Archive for the ‘Great Links’ Category

Good Read – Behind Every Great Product – The Role of the Product Manager

September 2, 2013 3 comments

I recently read Behind Every Great Product – The Role of the Product Manager by Martin Cagan of Silicon Valley Product Group. Prakash shared me the link. Thanks Prakash. It is a wonderful read. The article talks about the following

  • Responsibilities of a Product Manager
    • Opportunity Assessment
    • Product Strategy
    • Product Roadmap
    • Defining the Right (Minimum Viable) Product that can be built in the Right Time (Go To Market)
    • Leading the extended Product Team
    • Evangelism (Working with Stakeholders)
  • Characteristics of a Good Product Manager
    • Personal Traits
    • Knowledge
    • Attitude
    • Skills
  • How to find a good Product Manager

I haven’t written anything on my own below, I have just quoted Martin Cagan.

It is a full-time job

The role of product manager as defined here is an all-consuming, full-time job, requiring a dedicated person. If you ask the product marketing person or project manager to cover the product management role, even if the person has the skills and talents required for both, it is unlikely she will have the bandwidth to do both jobs well.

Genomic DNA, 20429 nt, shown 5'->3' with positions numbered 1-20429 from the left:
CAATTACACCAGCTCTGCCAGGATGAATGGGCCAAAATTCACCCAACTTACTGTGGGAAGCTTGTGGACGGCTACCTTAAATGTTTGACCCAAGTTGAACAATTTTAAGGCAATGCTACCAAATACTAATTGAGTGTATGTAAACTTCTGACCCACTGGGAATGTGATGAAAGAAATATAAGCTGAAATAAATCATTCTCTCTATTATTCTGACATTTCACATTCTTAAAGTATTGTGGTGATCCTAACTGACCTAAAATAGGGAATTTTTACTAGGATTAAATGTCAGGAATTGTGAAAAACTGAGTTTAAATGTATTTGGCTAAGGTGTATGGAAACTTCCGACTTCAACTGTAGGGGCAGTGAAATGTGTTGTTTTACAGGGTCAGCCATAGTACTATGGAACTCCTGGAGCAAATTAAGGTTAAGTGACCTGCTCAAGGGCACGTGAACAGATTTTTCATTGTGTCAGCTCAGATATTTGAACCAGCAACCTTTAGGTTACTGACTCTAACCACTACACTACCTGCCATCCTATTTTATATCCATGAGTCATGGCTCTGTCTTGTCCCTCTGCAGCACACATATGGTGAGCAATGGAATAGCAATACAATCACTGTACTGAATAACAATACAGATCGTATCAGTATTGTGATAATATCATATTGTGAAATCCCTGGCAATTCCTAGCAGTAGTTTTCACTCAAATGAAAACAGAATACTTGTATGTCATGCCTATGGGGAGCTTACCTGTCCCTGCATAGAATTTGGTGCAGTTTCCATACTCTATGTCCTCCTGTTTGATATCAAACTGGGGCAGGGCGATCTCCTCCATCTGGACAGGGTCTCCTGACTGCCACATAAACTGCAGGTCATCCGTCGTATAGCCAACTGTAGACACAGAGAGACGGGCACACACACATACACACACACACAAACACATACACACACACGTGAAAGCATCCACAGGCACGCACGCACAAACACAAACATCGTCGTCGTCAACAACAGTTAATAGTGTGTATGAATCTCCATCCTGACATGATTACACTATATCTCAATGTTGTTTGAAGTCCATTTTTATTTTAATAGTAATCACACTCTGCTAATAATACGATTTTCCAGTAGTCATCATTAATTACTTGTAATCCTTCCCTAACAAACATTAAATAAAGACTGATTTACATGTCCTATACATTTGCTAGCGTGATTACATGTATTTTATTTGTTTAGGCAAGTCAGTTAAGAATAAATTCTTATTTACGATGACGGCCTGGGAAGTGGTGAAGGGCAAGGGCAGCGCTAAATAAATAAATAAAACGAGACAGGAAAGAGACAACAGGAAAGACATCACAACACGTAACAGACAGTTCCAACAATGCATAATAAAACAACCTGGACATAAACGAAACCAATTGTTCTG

It is an art

The art of product management is to combine a deep understanding of your target customer’s needs and desires with the capabilities of your engineering team and the technologies they have to work with in order to come up with a product definition that is both compelling and achievable

It is collaboration

It is undeniable that at times the product manager will feel additional stress due to the burden of having to persuade her colleagues rather than simply instruct them what she needs done. And it will also slow down the decision process at times. But the best product managers do not want the product team to do things simply because she tells them to – she wants them to do them because they believe in her and they believe in the product.

One important point in building the necessary relationship with the other members of the product team is for the product manager to always keep in mind that she is not the architect, or the project manager, or the engineering manager. She needs to trust that these people will do their job. This is especially difficult for the product manager that has done those jobs in the past, but for a healthy product team, each person needs to be empowered to do their job, and not be micro-managed.

On working with the executives